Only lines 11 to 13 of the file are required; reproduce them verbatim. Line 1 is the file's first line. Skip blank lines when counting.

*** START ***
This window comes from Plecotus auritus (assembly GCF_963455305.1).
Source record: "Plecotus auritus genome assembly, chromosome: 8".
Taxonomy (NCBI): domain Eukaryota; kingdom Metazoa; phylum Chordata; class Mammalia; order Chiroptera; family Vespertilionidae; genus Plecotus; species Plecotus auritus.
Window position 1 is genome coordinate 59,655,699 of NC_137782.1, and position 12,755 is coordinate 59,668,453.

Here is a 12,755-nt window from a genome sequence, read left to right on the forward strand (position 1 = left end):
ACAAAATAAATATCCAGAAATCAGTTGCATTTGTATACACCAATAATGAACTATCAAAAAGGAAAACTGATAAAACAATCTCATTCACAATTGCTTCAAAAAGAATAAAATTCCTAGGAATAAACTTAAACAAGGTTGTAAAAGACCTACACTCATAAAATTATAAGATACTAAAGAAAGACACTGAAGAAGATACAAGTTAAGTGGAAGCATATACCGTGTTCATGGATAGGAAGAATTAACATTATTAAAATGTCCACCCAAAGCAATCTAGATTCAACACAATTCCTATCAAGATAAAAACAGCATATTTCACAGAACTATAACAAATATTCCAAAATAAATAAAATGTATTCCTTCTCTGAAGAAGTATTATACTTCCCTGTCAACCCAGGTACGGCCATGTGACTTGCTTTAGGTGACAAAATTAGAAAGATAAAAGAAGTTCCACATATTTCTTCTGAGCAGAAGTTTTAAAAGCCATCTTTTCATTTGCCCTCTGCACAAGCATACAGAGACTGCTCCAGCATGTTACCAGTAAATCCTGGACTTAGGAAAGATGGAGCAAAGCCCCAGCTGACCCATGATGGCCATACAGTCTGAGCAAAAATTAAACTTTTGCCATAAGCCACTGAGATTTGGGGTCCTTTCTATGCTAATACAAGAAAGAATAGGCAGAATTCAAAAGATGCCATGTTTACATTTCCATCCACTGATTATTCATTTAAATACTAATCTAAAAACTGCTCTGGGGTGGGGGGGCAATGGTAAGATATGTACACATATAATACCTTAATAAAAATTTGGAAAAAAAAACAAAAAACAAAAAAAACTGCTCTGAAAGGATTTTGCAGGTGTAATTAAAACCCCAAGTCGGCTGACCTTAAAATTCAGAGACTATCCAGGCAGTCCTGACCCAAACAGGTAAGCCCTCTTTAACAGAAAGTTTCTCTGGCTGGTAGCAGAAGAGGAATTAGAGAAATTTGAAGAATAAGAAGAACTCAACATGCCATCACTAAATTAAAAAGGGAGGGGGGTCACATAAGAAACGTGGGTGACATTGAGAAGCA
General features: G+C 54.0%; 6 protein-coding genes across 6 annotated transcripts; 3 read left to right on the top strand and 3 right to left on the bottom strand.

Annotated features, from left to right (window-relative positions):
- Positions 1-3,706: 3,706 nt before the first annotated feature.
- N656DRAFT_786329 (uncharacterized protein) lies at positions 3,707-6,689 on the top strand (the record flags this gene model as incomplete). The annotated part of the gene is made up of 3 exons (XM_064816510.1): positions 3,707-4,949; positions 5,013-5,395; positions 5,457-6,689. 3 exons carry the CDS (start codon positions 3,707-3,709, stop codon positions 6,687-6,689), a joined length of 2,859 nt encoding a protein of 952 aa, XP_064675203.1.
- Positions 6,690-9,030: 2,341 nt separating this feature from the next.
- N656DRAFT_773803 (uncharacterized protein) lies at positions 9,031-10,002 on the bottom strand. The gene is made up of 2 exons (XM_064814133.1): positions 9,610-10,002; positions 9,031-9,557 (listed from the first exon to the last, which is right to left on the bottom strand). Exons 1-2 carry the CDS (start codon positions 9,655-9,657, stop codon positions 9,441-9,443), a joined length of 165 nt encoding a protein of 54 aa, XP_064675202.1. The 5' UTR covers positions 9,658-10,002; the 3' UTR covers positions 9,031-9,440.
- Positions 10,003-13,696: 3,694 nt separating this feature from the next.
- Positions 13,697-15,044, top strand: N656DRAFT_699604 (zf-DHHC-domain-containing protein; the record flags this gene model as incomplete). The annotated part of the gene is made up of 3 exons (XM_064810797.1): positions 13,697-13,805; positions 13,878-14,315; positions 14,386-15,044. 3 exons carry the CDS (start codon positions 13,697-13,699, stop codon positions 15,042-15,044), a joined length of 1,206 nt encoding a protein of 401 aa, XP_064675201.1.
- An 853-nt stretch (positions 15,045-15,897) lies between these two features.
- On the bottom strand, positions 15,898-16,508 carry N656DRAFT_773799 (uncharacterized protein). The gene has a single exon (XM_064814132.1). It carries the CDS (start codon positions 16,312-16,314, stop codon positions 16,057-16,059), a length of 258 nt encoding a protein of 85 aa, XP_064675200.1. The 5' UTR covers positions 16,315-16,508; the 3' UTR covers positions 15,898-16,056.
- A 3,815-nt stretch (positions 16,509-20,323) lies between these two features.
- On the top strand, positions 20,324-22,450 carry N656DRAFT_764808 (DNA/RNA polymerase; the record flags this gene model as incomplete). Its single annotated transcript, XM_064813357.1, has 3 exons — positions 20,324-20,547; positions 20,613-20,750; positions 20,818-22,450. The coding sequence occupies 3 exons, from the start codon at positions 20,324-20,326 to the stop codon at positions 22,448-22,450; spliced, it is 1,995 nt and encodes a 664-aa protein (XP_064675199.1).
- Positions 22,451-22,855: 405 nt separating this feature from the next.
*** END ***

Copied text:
- Positions 6,690-9,030: 2,341 nt separating this feature from the next.
- N656DRAFT_773803 (uncharacterized protein) lies at positions 9,031-10,002 on the bottom strand. The gene is made up of 2 exons (XM_064814133.1): positions 9,610-10,002; positions 9,031-9,557 (listed from the first exon to the last, which is right to left on the bottom strand). Exons 1-2 carry the CDS (start codon positions 9,655-9,657, stop codon positions 9,441-9,443), a joined length of 165 nt encoding a protein of 54 aa, XP_064675202.1. The 5' UTR covers positions 9,658-10,002; the 3' UTR covers positions 9,031-9,440.
- Positions 10,003-13,696: 3,694 nt separating this feature from the next.